Background: The genotype information carried by Genome-wide association studies (GWAS) seems to have the potential to explain more of the 'missing heritability' of complex human phenotypes, given improved statistical approaches. Several lines of evidence support the involvement of microRNA (miRNA) and other non-coding RNA in complex human traits and diseases. We employed a novel, genetic annotation-informed enrichment method for GWAS that captures more polygenic effects than standard GWAS analysis, to investigate if miRNA-tagging Single Nucleotide Polymorphisms (SNPs) are enriched of associations with 15 complex human phenotypes. We then leveraged the enrichment using a conditional False Discovery Rate (condFDR) approach to assess any improvement in the detection of individual miRNA SNPs associated with the disorders.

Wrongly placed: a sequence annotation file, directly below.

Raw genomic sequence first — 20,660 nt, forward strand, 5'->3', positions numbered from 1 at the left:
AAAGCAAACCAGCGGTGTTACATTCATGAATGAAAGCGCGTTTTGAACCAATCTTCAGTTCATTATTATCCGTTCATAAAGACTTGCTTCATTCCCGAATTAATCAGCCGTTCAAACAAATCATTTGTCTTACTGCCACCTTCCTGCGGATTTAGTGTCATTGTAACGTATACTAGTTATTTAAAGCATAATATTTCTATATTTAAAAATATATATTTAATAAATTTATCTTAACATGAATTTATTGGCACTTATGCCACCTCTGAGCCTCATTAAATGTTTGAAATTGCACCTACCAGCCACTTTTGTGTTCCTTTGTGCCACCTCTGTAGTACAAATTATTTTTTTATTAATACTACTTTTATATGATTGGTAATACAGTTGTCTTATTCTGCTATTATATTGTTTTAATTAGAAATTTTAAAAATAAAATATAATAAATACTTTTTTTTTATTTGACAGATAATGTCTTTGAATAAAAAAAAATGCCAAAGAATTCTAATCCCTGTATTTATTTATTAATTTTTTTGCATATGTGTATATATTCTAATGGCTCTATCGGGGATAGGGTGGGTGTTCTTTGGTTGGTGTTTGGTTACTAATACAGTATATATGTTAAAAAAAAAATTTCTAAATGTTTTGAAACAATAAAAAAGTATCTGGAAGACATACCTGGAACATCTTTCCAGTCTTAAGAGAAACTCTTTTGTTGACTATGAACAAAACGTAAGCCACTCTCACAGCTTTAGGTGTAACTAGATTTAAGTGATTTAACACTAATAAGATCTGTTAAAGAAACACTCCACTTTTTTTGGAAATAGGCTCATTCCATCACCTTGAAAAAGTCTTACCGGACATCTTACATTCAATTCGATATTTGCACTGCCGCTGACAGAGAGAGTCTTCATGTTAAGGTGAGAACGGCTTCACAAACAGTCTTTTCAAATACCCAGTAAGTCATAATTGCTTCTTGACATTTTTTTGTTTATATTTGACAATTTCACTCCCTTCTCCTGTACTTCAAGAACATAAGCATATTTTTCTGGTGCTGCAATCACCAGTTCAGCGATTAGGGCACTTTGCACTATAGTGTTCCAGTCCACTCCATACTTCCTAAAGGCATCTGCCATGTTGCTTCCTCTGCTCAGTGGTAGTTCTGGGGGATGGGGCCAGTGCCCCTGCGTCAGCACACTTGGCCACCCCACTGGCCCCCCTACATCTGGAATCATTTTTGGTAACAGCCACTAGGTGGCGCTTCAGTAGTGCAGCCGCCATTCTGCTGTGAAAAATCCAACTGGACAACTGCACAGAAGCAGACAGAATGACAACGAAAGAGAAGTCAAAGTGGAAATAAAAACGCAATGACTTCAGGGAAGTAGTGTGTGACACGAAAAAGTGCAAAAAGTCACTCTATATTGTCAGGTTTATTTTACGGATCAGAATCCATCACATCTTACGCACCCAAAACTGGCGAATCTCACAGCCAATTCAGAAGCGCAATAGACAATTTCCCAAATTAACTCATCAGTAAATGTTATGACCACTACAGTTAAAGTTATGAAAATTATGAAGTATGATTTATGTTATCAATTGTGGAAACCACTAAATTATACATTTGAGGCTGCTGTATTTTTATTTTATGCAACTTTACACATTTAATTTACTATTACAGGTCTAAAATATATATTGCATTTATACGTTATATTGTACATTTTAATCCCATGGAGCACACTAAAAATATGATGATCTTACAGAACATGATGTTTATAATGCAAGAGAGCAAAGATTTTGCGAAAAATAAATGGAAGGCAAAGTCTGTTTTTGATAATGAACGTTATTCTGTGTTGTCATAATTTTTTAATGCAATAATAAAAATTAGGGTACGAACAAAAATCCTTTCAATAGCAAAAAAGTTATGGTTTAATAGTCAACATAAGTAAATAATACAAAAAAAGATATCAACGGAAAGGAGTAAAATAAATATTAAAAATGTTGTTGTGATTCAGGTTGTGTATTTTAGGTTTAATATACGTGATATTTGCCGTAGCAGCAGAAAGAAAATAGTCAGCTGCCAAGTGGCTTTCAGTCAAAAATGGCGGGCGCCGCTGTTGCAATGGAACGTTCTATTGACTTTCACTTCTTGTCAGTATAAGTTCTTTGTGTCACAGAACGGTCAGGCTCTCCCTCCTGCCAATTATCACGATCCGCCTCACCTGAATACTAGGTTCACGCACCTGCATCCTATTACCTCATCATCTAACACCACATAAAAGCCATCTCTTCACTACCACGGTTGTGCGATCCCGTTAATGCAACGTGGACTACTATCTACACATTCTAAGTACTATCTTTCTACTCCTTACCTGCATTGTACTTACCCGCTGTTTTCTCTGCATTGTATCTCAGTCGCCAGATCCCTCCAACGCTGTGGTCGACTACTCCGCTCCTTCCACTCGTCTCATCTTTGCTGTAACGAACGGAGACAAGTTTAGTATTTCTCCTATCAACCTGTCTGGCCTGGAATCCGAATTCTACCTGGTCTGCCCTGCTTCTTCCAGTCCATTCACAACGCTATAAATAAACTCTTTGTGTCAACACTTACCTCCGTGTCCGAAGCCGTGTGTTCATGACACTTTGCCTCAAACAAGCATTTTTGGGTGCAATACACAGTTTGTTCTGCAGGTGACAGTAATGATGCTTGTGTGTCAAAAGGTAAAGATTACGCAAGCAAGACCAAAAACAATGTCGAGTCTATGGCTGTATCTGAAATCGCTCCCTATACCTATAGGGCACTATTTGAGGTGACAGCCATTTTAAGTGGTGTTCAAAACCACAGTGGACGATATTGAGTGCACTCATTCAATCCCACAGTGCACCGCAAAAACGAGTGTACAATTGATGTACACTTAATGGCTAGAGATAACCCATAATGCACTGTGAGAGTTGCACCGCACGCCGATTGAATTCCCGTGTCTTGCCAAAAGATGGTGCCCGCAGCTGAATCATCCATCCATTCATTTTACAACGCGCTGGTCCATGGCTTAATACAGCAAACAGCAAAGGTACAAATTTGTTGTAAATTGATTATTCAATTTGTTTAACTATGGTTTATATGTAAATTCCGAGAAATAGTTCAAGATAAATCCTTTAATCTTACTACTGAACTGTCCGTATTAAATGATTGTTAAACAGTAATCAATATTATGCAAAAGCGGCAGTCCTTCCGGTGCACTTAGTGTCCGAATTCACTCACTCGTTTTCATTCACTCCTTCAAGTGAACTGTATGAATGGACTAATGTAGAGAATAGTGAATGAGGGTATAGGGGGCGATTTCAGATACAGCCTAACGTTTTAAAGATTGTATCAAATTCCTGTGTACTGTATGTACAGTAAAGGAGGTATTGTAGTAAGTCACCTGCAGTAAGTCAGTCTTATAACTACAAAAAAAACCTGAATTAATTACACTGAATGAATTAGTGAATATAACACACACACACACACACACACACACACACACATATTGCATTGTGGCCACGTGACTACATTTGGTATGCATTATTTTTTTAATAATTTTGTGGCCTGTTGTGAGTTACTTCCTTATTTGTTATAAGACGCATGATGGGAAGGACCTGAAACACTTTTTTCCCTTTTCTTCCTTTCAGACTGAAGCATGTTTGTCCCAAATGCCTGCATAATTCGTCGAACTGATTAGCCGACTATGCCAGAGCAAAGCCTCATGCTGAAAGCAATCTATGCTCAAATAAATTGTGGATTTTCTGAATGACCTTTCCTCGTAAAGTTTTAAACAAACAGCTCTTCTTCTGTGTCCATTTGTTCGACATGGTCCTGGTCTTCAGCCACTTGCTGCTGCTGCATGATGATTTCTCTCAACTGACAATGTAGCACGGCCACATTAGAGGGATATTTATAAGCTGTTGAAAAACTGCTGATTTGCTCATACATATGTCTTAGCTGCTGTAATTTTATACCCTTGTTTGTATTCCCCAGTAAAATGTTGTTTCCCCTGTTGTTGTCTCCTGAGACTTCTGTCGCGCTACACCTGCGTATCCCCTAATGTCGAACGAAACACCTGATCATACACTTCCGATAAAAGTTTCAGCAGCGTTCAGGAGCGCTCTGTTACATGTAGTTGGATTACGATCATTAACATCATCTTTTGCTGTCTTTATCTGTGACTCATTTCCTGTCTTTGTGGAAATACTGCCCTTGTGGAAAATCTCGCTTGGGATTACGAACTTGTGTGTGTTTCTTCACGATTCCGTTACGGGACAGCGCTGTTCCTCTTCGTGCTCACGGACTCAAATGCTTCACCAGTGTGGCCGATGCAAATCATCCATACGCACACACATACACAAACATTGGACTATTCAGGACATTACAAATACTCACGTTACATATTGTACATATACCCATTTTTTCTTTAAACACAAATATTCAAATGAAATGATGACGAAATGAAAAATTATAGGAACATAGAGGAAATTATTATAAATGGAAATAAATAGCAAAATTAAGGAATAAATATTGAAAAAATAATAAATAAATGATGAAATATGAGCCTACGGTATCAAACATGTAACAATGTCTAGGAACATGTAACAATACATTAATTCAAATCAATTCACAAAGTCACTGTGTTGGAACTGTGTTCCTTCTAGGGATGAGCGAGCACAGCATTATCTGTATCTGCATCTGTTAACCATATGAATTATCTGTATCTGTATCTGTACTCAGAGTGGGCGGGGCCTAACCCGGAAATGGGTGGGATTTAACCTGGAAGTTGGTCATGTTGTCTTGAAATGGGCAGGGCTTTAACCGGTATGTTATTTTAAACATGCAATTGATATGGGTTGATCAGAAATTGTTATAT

Results: We found SNPs tagging miRNA transcription regions to be significantly enriched of associations with 10 of 15 phenotypes. The enrichment remained significant after controlling for affiliation to other genomic categories, and was confirmed by replication. Albeit only nominally significant, enrichment was found also in miRNA binding sites for 10 phenotypes out of 15. Leveraging the enrichment in the condFDR framework, we observed a 2-4-fold increase in discovery of SNPs tagging miRNA regions.
Conclusions: Our results suggest that miRNAs play an important role in the polygenic architecture of complex human disorders and traits, and therefore that miRNAs are a genomic category that can and should be used to improve gene discovery.